I originally joined this group for the insights they offer about the craft of writing. Regardless of genre, the information obtained from the many seminars I’ve attended through this group have helped me become a better writer.

The last seminar I attended focused on archetypes. For those of you who don’t know what that is, an archetype is a pattern of behavior that is universally present in characters in classic storytelling. It can be better summarized as the universal personality traits of a character. These personality traits are pretty standard, regardless of whether it is a character in a movie, book, or play or a person in real life.  As I review each one, you’ll probably get images in your head of people you know or literary/ movie characters you’ve seen or read about who portray these characteristics.  Let’s get started, shall we?

There are female archetypes and male archetypes, some of which are interchangeable. Every archetype has positive and negative personality traits, but the best characters do not fall under one specific archetype. They are made up of a combination of these traits.

I’ll go over the female archetypes first.  There are 8 main ones.

  1. The Boss. This girl is a real go-getter. She climbs the ladder of success. Queen Elizabeth is a good example.
  2. The Seductress. She’s an enchantress. She charms those around her to get her way. Scarlett O’Hara is a classic seductress.
  3. The Spunky Kid. This is a woman who is gutsy and true. She’s a loyal friend to the end. Pretty much every character Meg Ryan has ever played can be classified as a spunky kid.
  4. The Free Spirit. This is a person who is an eternal optimist. She dances to her own tune. Phoebe from the TV show Friends nails this archetype.
  5. The Waif. She is the damsel in distress. Sleeping Beauty, Bella from Twilight, and Audrey Hepburn to name a few.
  6. The Librarian. She is controlled and clever. She doesn’t have to be a bookwork or a scholar though. Hermione Granger from Harry Potter and Belle from Beauty and the Beast are librarians.
  7. The Crusader. She is a dedicated fighter. She has a cause and fights for the greater good. Katniss from the Hunger Games and Wonder Woman are crusaders. Go girls!
  8. The Nurturer. She is serene and capable. These are people who nurture the spirit of others (can be animals and plants too).  One person comes to mind with this one: Julie Andrews. She played a nurturer in Mary Poppins and The Sound of Music.

Let’s move on to the male archetypes now.  Again, there are 8 main ones, and you’ll find that some are similar to their female counterparts.

  1. The Chief. He is a dynamic leader and wants to be in charge. He is goal oriented and has time for nothing but work.  Michael Douglas in Wall Street or Captain Picard from Star Trek exemplify this archetype.
  2. The Bad Boy. He’s dangerous to know simply because he walks on the wild side. Danny in Grease or Prince Harry would be considered bad boys.
  3. The Best Friend. He’s sweet and safe and never lets anyone down. Patrick Dempsey in Enchanted and any Tom Hanks character.
  4. The Lost Soul. This man is a tormented being.  He’s a recluse and lives in solitude. The Beast in Beauty and the Beast, Shrek, and Wolverine are lost souls.
  5. The Charmer. He’s a smooth talker. The fairy tale Prince Charming. George Clooney plays these characters. Jack from Titanic was also a charmer.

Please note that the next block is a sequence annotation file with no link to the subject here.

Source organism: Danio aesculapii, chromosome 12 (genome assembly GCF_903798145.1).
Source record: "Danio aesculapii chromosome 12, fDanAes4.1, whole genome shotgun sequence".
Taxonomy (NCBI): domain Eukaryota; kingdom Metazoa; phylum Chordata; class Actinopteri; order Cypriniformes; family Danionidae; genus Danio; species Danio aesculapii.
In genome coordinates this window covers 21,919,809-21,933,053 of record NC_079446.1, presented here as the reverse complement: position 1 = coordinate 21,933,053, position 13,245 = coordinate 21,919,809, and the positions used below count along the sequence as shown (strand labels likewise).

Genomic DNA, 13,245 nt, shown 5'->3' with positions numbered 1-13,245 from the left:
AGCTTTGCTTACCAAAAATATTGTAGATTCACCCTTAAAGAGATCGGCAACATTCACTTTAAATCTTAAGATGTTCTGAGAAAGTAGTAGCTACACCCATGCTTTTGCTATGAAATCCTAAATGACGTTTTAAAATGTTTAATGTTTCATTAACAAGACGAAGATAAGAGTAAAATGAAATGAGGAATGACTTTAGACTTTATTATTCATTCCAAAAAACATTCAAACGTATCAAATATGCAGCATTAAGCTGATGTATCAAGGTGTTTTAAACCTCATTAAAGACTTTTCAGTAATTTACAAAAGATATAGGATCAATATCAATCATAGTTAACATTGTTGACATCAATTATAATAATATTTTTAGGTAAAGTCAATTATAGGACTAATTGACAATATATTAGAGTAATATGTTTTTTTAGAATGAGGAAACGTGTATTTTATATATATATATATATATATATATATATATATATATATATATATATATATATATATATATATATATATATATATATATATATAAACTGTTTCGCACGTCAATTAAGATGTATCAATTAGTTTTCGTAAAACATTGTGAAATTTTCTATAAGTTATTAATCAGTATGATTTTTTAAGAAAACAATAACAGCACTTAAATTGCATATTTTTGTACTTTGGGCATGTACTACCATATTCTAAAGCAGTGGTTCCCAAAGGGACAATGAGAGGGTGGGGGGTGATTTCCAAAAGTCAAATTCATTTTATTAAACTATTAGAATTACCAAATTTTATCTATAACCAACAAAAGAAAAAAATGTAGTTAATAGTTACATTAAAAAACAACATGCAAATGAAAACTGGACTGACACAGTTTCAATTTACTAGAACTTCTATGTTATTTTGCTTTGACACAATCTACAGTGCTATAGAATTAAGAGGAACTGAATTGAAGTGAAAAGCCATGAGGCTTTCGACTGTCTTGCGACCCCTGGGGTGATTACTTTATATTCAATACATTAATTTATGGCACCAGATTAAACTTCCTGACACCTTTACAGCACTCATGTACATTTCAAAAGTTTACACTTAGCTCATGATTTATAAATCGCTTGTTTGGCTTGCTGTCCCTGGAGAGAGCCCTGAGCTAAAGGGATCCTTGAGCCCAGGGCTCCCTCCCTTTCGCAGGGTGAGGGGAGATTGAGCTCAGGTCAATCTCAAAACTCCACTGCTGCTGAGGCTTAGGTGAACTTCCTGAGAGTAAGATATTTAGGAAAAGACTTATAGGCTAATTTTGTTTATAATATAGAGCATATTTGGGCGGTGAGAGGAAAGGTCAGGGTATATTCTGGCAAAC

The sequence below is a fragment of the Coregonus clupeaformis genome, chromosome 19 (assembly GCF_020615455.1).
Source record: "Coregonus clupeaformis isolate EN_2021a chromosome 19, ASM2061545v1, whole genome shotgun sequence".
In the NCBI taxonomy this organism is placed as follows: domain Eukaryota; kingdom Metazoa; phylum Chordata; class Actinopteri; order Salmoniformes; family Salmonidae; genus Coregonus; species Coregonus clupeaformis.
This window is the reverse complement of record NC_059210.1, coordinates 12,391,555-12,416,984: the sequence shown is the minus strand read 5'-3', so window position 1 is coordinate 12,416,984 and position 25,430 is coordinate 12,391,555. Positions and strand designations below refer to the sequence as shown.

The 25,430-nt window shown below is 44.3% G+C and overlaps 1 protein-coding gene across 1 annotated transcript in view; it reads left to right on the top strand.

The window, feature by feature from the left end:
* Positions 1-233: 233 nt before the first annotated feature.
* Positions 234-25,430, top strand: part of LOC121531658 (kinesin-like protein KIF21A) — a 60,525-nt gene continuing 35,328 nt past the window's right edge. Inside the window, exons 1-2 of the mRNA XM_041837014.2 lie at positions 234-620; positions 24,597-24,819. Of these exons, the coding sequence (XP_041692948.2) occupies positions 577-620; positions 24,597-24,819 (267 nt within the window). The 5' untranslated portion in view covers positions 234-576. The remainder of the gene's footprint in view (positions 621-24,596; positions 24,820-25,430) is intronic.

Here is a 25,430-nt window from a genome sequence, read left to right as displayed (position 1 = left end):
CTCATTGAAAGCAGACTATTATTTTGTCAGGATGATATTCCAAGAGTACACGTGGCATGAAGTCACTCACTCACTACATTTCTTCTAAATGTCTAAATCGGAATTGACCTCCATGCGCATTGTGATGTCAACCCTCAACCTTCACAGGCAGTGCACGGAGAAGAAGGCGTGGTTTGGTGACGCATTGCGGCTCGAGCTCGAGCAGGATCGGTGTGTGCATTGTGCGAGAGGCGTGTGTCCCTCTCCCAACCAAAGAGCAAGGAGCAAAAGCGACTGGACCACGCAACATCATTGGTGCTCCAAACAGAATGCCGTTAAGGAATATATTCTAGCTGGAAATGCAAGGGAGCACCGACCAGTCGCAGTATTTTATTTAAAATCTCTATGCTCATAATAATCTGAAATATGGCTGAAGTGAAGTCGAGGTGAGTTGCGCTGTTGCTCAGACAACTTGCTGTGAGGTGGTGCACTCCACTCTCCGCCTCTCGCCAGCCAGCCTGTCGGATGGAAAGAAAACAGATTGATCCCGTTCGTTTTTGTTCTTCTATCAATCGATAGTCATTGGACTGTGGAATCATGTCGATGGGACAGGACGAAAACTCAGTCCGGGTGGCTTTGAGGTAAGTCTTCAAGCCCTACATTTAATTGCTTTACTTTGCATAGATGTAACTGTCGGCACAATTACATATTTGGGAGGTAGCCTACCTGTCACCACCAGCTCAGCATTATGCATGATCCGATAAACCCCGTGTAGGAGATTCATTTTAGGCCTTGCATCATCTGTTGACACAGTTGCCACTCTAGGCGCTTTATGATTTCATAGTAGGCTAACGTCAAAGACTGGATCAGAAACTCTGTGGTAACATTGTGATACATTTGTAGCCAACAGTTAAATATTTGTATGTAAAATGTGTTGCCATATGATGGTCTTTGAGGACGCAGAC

6. The Professor. This guy knows all the answers. The Professor from Gilligan’s Island, Frasier, and Sherlock Holmes are considered professors.
  7. The Swashbuckler. This is Mister Excitement. He’s an adventurer and often breaks the rules. Indiana Jones and Han Solo are swashbucklers. (Hmmm, Harrison Ford seems to play these characters a lot). Maverick from Top Gun is also a swashbuckler. I would say Will Turner from Pirates of the Caribbean is too.
  8. The Warrior. He is a noble fighter who acts with valor. Superman and To Kill a Mockingbird‘s Atticus Finch are warriors.

You’ll notice that some of the female/ male archetypes are similar. And there are some male characters who fit into the female archetypes and vice versa, like nurturer. Newt Scamander from Fantastic Beasts and Where to Find Them and Mrs. Doubtfire, played by Robin Williams, are both nurturers although they are male characters.  The best characters are dynamic and complex. They don’t fit into one generic mold. They are a combination of one or more of these archetypes, just like each one of us is.

This is a guideline only. Not every character you write will fit perfectly into a specific archetype, but neither do we. As writers, we are observers of life. Use the people around you as inspiration.

Mastering Character Development

Character development is the most important part of fiction writing, yet the hardest to master.  This article explains why.

by Meg Dowell On a page, you are in control of time. Outside of it, you aren’t. I have read and experienced many fascinating stories in my lifetime. I have also experienced many poorly executed stories. The deal breaker for me are a story’s characters. If, by the climax of a story, I do not care […]

via This is Why Character Development Takes So Long to Master — A Writer’s Path

Author Confessions Round 10

What do I like best about my writing?  Hmmm. I never really thought about this before. I think the thing I like best is that I use a unique voice.  I don’t try to imitate anyone else’s writing and don’t strive to be like other authors. I use my own style, writing my story my way.

I also like the characters I create. As I’ve said before, I’m all about character, so I take the time to develop each one in depth to the point where they become real to me. All of my characters are unique and have very distinct personalities. Character development is something I feel pretty confident about, and I would consider it a strength as far a writing  is concerned.

Author Confessions Round 8

I am all about character. Characters can either make or break a book for me. Good storylines and exciting scenes are worthless if the characters have no depth, are unrelatable, or I just don’t give a crap about them. Good character development is not easy to do. As a writer, I have to get into my characters’ heads, know how they think, and how they react in certain situations. I walk with them and let them drive the story. Readers have to experience that journey as well. Flat characters ruin good stories. As a reader, if I don’t have an emotional connection with the characters, the story isn’t worth reading.